Where Do You Start with No Credit

This can be a tough question when you are just starting out. If you want to go to college or get a car, you may not know which way to turn. In this article will be some ideas to help the first time credit seeker in establishing credit in hopes of putting you on the right track from starting from no credit to building a good credit score.

No Credit

[Read: Building Credit With Credit Cards]

Feeling Invisible Credit wise

There is no shame in not having a credit history; it just means you have to build one. Unless your parents allowed you to become an ‘authorized user,’ on one of their accounts, there is little chance you have a credit history. Seldom do parents allow their children to become a ‘joint account holder’ on a credit card because of their age and ability to pay.

Is It No Credit or Bad Credit

Having no credit is not the same as bad credit. No credit means you do not have a credit history. Bad credit means that the person was extended credit, and failed to repay the debt. The lenders sometimes look at both similarly because they cannot determine how someone with no credit history will be when it comes to paying back on an agreement. Lenders base a loan on a positive credit history.

Steps to Establishing Credit for the Young Adult

There are a few ways that someone new to credit can establish himself or herself in the credit world.  It does take a little time, but that is why it is called a credit history.

First, it would be helpful to have a “verifiable” job. Even if you are in college full time, a source of income is necessary. If you don’t have a job, you will need to have a co-signer. That is not a position many people like to be put in.

Here are a few ways to start establishing yourself:

I. Try your Bank

If you have a savings or checking account already, then you have an opportunity to start locally.

  • Ask for a small loan
  • Ask for a credit card
  • Ask for a secured loan

This works when you have been responsible with your account. The best way for you to handle this is to go to your bank directly and speak with the branch manager. You already have an existing relationship with the bank or credit union so a face-to-face meeting to discuss and apply for credit is a more responsible approach than applying online.

II. A Revolving Department Store Card

These are usually safe bets that you will be approved.  Watch out if you decide to use this venue:

  • Have high-interest rates
  • Not versatile
  • Encourage you to spend by offering discounts

The nice part about using this type of card is you can probably qualify in a few months for a major credit card if you use the department store card wisely.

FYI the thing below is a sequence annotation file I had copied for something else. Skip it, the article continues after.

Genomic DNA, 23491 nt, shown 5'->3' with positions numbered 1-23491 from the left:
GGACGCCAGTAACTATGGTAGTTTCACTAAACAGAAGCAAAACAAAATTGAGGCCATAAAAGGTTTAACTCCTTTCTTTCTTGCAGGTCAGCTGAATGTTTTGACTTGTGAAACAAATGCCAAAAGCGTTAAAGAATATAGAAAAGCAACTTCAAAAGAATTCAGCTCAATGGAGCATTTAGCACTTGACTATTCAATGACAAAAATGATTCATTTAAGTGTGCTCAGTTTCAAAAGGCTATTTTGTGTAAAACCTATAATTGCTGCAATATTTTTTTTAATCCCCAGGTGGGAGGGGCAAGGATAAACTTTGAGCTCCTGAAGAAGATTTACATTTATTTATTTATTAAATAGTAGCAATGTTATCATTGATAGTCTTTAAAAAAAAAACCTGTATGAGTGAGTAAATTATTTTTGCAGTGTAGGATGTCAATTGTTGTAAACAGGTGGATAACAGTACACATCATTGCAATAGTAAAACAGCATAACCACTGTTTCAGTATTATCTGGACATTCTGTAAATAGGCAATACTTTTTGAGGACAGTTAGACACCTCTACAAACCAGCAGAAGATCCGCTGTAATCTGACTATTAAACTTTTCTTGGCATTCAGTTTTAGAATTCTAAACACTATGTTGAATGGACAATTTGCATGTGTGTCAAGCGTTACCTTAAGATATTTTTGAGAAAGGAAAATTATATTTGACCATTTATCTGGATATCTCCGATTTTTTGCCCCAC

III. The Student Credit Card

If you are in college, you are probably able to qualify for a major credit card, regardless of having no credit. That is the positive side. Now the all-important downside:

  • Student credit cards usually have high-interest rates
  • They usually carry an annual fee
  • Other fees may apply when you leave college

As you can see, this is not the best option, but it is an option if you are in college. Some colleges send you a card when you have loans. If your semester doesn’t exceed your loan amount, the balance is loaded on your credit card.

IV. The Secured Credit Card

This card is like putting money in the bank for a rainy day. It is there, but you cannot use it. You deposit the same amount of money as the credit limit on the card. Then, all you have to do is:

  • Make your payments on time when you use the card
  • Pay off the card when possible
  • Don’t default

As long as you are current and keeping up with your payments, eventually your card will become an unsecured credit card. It doesn’t matter that you have no credit history because the bank has your money for safety as a security measure. The bank will raise your credit limit and that is a sign that you are on your way to building the good credit history that you wanted to begin with.

V. The Secured Loan

This was mentioned before under your bank, but it should be explained a little more clearly. It is set up much like the secured credit card:

  • Have money available in the amount you want to borrow
  • Explain your situation of wanting to build a history since you have no credit

You can go into the bank or credit union where you have an account and ask to speak to the loan officer. You should only need around $500.00 to accomplish this. Keep the loan small enough to be able to handle the payments easily. You are deliberately going to be making payments strictly to build a credit history, not to pay off the loan early.

[Read: How to Find the Best Rewards for Credit Cards]

I hope this has helped you get some ideas on how to start building a good credit history. Have you found a good way to start building a good credit history that isn’t mentioned here?